A VERY GOOD 3D PRINTER FOR BEGINNERS
The festive season is nearly on us again, and thanks to the coronavirus Christmas shopping is going to be harder than ever. Masks and social distancing take all the fun out of a trip to the shops, and if you’re in Wales you won’t even be allowed to buy anything when you get there. Luckily nobody’s figured out how to ban online shopping yet, so you can still pick up a shiny new 3D printer for the technology fan in your life (or for yourself).
If you’re looking for a new 3D printer you’re spoiled for choice – there are more models available than ever, and they’re easier to use and offer better performance, too. In fact there’s never been a better time to get your first printer. This week we’ll look at one of the best options for a beginner.
The Monoprice Select Mini
The Select Mini, and its larger brother the Maker Select, have been around for a couple of years now. Monoprice have recently upgraded both to V2 standard, though, and this makes the affordably priced Mini a very attractive option for beginners. Right now you can pick one up for not much more than £150, and we think that’s a great price for what you get.
Opening The Box
Most printers in this price range have the dreaded caveat, “Some assembly required”. The problem is that “some” can end up being several hours of holding fiddly bits in place with your teeth while you try to insert a screw in some awkward corner. Good news: There’s none of that with the Monoprice Select Mini V2. The printer comes almost fully assembled; all you need to do is take it out the box and slide the filament spool onto its axle.
One thing you’ll notice when you lift it out the box is that despite its compact size, it’s a fairly weighty item. Unusually for a budget printer it has all-metal construction and it feels really solid and well put together. It’s also simple, with a small but clear screen and a single control knob that lets you run through the menus and select functions. It’s similar to a BMW iDrive controller and really intuitive to use. That’s it for controls; there isn’t even a power switch.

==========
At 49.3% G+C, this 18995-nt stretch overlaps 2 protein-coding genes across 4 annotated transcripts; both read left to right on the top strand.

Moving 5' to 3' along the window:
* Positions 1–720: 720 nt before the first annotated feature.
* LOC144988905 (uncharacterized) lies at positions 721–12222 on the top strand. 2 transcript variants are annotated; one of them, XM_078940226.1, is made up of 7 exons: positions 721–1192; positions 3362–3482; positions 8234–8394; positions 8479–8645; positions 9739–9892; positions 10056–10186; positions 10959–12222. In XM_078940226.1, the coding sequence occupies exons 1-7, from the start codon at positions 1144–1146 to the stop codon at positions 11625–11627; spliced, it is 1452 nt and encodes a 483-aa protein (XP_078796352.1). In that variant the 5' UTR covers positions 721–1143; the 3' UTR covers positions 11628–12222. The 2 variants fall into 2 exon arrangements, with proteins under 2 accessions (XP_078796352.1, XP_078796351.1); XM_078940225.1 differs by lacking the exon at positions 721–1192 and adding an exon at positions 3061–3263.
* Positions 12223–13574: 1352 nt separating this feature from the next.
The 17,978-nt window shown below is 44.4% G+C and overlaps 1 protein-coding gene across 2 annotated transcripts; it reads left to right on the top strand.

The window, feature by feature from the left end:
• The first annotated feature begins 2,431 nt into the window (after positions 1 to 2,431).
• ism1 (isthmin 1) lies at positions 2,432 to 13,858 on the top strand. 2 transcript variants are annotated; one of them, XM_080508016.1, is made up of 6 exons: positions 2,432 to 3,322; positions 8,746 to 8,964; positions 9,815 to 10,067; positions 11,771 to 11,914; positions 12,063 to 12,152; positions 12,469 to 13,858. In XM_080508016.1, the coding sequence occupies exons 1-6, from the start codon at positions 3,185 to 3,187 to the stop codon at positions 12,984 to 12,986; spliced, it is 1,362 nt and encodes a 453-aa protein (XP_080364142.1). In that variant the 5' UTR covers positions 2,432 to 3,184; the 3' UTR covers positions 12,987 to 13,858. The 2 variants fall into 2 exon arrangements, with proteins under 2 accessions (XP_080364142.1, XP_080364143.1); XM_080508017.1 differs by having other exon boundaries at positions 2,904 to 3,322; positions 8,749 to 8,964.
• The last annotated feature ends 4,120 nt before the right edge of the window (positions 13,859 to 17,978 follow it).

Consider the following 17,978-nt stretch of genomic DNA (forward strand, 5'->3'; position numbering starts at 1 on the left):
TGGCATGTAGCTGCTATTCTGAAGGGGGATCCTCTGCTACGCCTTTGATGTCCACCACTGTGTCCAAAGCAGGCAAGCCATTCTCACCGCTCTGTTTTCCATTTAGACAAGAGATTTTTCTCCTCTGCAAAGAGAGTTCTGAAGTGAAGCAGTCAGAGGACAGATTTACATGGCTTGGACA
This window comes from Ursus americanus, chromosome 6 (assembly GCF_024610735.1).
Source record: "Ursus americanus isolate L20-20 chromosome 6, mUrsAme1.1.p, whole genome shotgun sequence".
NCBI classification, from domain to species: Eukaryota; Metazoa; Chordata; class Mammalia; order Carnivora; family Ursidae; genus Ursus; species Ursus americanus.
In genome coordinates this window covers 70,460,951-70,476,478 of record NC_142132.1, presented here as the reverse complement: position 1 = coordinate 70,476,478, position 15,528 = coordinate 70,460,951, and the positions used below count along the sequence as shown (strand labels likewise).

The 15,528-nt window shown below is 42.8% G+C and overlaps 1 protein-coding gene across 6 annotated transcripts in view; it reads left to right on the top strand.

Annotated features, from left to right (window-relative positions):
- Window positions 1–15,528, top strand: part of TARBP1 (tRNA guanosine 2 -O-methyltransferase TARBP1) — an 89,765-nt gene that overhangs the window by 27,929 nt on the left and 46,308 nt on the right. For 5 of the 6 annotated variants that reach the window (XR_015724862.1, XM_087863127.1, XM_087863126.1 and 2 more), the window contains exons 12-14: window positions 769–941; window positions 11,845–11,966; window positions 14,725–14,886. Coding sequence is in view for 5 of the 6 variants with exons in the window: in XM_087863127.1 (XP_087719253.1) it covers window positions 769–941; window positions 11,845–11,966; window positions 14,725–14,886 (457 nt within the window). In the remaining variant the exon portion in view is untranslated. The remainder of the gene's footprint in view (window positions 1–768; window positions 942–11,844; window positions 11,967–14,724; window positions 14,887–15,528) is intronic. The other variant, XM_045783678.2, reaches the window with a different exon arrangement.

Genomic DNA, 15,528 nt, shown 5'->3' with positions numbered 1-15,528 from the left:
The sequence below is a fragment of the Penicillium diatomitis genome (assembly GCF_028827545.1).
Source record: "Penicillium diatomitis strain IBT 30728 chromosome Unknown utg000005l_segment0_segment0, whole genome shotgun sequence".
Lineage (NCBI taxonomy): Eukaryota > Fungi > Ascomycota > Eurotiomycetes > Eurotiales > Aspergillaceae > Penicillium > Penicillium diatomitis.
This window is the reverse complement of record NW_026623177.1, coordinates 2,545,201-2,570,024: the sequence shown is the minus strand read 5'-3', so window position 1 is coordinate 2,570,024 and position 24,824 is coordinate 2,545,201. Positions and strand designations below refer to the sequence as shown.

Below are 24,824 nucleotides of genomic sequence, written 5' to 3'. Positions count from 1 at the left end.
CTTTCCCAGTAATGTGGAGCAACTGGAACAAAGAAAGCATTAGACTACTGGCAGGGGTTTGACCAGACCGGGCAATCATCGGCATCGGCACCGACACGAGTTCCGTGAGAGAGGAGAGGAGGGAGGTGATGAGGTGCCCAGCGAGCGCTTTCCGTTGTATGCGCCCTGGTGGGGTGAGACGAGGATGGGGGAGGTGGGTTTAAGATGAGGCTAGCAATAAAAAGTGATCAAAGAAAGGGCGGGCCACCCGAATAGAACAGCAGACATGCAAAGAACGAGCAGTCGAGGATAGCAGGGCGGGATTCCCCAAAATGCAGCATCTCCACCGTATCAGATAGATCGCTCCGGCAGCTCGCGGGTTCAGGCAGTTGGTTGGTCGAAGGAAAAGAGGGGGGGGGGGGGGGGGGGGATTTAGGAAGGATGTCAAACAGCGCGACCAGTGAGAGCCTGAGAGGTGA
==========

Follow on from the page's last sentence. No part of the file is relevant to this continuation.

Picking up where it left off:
All you have to do once the printer is unpacked is level the bed. Like the rest of the device this is a sturdy metal item – which is heated – and its four levelling screws make it easy to calibrate.
Prints Mean Prizes
So far, then, the Select Mini is an impressive device. The next question is simple but vital – how well does it print? We were happy to find that, with a couple of caveats, the answer is very well indeed. With an acceptable if not stunning 120x120x120mm build area, and a new all-metal hot end for the V2 model, it certainly has the hardware. The supplied Cura slicing software also works well.
The first caveat is that this isn’t the fastest printer in the world, or even in its price bracket. In fact on larger tasks it can be positively slow. The good news is that print quality is very acceptable; in fact it rivals some much more expensive printers with PLA filament. It’s not restricted to a proprietary filament either, so you can use any 1.75mm material.
Another caveat: While it should be able to print with ABS and a range of other materials, you’ll usually get the best results with PLA. ABS prints had some issues with warping and sticking to the printer bed. If you stick to PLA, though, you’ll get good results even with complex prints like the infamous 3DBenchy tugboat.
As you’d expect for a £152 printer the Monoprice Select Mini V2 has strengths and weaknesses, but overall it’s a solid performer. It tends to stumble if you get too ambitious, especially with some of the more specialised materials it can handle on paper, but if you stick with PLA it’s easy to set up and handles complex prints much better than you’d expect at this price. If you want to get started in 3D printing without breaking the bank, the Select Mini is an excellent choice.